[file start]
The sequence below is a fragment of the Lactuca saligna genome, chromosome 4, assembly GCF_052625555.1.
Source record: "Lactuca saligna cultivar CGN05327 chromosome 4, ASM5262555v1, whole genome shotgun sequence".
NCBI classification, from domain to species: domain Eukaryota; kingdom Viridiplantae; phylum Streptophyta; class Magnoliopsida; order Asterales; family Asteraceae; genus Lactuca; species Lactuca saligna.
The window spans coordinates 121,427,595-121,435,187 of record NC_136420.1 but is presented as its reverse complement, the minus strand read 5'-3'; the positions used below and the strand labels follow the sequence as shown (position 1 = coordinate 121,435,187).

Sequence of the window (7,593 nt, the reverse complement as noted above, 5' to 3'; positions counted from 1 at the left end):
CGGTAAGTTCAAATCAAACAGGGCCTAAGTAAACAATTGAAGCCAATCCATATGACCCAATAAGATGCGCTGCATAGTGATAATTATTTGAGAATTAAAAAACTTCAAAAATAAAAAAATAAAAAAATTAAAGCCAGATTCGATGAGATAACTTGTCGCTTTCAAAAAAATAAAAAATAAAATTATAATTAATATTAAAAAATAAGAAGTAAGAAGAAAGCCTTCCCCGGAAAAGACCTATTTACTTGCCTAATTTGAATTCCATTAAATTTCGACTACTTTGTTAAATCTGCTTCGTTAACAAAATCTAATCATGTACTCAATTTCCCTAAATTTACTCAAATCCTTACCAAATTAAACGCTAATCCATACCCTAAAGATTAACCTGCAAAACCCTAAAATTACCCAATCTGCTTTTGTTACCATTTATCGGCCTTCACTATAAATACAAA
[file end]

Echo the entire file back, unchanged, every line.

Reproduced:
The sequence below is a fragment of the Lactuca saligna genome, chromosome 4, assembly GCF_052625555.1.
Source record: "Lactuca saligna cultivar CGN05327 chromosome 4, ASM5262555v1, whole genome shotgun sequence".
NCBI classification, from domain to species: domain Eukaryota; kingdom Viridiplantae; phylum Streptophyta; class Magnoliopsida; order Asterales; family Asteraceae; genus Lactuca; species Lactuca saligna.
The window spans coordinates 121,427,595-121,435,187 of record NC_136420.1 but is presented as its reverse complement, the minus strand read 5'-3'; the positions used below and the strand labels follow the sequence as shown (position 1 = coordinate 121,435,187).

Sequence of the window (7,593 nt, the reverse complement as noted above, 5' to 3'; positions counted from 1 at the left end):
CGGTAAGTTCAAATCAAACAGGGCCTAAGTAAACAATTGAAGCCAATCCATATGACCCAATAAGATGCGCTGCATAGTGATAATTATTTGAGAATTAAAAAACTTCAAAAATAAAAAAATAAAAAAATTAAAGCCAGATTCGATGAGATAACTTGTCGCTTTCAAAAAAATAAAAAATAAAATTATAATTAATATTAAAAAATAAGAAGTAAGAAGAAAGCCTTCCCCGGAAAAGACCTATTTACTTGCCTAATTTGAATTCCATTAAATTTCGACTACTTTGTTAAATCTGCTTCGTTAACAAAATCTAATCATGTACTCAATTTCCCTAAATTTACTCAAATCCTTACCAAATTAAACGCTAATCCATACCCTAAAGATTAACCTGCAAAACCCTAAAATTACCCAATCTGCTTTTGTTACCATTTATCGGCCTTCACTATAAATACAAA